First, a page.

Marmalade is good to keep around for many reasons: orange and lemon peels are rich bioflavanoids like hesperidin, which is also sold in supplement form for a variety of health benefits. Also terrific on pancakes or as part of Crepes Suzette, and as a filling for tea cakes, and makes a special gift.
Step 1: Shred, slice, or grate
Seville are the original preferred "bitter" oranges used in Scottish marmalade, and have the flavor profile and natural pectin, to make superb marmalade with no other ingredient but sugar, but if you can't find those, any organic oranges will do, though others will be sweeter and less acidic in taste, and may contain less natural pectin. Organic navels are much lower in acid, bitterness, and pectin, so lemons, limes, or grapefruit added, may improve taste and texture.
The reason I emphasize organic oranges is, if they are not organic, fungicides and other things not safe for human consumption, are routinely used on the peels of conventionally-grown oranges, because the assumption is that the peels will be discarded rather than eaten. Whenever I plan on eating the peel of citrus, I take care to purchase organic.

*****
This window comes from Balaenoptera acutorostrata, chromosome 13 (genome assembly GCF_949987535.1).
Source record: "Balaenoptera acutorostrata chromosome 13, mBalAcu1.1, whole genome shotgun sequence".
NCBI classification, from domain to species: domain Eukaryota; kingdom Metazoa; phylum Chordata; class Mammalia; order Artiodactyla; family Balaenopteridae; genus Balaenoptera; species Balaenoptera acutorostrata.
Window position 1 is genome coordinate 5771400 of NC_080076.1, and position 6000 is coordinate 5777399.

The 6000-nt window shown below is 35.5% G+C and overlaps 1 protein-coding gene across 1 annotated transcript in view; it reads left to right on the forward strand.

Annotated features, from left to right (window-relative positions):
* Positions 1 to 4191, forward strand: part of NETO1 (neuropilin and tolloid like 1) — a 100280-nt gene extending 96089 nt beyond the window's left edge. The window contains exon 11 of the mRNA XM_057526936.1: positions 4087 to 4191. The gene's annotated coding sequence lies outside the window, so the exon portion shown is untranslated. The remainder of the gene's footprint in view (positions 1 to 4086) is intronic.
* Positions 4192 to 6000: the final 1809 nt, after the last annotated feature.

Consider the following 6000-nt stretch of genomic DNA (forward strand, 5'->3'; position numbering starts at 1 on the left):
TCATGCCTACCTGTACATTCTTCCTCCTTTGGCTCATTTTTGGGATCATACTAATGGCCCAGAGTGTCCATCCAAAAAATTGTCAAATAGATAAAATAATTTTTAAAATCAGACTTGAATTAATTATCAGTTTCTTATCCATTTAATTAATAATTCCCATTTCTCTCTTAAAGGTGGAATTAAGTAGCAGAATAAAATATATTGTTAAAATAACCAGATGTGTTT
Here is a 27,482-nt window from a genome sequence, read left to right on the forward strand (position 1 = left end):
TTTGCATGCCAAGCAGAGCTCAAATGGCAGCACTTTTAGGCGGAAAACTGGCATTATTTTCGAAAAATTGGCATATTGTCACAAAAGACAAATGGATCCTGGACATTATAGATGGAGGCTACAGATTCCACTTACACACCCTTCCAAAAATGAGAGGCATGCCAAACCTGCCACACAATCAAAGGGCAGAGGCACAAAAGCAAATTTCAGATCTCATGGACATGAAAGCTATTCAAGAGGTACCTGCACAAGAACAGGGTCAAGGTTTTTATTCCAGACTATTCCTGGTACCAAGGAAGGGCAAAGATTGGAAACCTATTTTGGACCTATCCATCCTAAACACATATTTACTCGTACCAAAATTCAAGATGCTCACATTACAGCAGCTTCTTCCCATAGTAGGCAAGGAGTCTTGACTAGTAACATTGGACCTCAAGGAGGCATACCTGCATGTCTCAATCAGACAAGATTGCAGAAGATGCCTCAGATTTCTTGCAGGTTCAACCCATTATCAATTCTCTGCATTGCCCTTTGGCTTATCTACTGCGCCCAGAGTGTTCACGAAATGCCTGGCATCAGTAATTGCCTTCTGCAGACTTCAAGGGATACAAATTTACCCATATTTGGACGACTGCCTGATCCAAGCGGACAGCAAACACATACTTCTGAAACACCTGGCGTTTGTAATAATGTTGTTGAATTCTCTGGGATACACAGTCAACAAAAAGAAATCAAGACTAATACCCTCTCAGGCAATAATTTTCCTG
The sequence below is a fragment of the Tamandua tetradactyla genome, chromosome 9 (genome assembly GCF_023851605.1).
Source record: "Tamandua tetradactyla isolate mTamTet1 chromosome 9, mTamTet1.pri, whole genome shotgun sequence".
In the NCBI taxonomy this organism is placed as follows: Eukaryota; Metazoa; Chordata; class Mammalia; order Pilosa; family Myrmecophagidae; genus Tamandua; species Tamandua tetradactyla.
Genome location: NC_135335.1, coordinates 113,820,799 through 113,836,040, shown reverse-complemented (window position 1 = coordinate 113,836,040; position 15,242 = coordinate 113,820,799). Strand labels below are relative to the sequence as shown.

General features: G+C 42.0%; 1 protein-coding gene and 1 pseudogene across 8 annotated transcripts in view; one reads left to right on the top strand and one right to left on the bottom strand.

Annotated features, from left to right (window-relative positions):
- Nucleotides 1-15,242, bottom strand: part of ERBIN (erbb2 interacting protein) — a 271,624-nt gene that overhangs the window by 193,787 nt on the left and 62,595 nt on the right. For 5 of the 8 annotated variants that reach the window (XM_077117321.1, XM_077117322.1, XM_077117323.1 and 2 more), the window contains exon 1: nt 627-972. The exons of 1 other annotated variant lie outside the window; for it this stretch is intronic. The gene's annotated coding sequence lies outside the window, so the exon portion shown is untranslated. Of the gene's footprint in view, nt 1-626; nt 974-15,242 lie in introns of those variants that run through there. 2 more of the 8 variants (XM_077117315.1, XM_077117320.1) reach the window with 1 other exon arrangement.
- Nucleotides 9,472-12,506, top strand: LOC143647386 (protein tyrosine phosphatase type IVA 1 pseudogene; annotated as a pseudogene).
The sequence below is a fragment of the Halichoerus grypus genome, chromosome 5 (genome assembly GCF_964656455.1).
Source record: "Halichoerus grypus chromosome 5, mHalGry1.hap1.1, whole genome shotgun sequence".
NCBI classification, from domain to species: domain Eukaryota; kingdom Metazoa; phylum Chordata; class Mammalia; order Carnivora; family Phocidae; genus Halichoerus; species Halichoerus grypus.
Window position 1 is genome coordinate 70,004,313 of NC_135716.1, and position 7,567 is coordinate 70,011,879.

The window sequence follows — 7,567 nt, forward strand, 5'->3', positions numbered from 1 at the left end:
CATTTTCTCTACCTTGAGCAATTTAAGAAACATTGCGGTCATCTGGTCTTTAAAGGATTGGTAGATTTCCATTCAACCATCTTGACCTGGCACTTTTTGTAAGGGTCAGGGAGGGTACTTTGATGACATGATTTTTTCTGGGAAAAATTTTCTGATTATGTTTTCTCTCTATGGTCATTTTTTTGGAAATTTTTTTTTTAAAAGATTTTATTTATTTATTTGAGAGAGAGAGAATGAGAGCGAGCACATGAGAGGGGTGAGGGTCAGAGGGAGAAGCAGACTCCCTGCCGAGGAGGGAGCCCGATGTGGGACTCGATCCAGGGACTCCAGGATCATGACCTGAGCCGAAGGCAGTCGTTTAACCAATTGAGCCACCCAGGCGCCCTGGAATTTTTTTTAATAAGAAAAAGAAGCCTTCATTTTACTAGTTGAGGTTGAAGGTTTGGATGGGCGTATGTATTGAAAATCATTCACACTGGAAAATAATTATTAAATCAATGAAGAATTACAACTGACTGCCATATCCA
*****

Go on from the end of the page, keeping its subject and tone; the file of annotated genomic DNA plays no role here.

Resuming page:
Whether you use organic sugar, pure cane sugar (so as to avoid GMO beet sugar) or some other sweetener, is your call; results will vary. You will need anywhere from half the weight of the citrus, in sugar, to an equal weight, depending on taste.
For shredding or slicing, I use a high-quality manual cone shredder, but a food processor, or a mandoline, will all work, though the cone shredder/slicer and food processer are the fastest, easiest way to process so many oranges at once.
So, shred or grate or slice to your own preferred thickness, about 12 organic oranges, seeds, peels, juice, and all, into a bowl.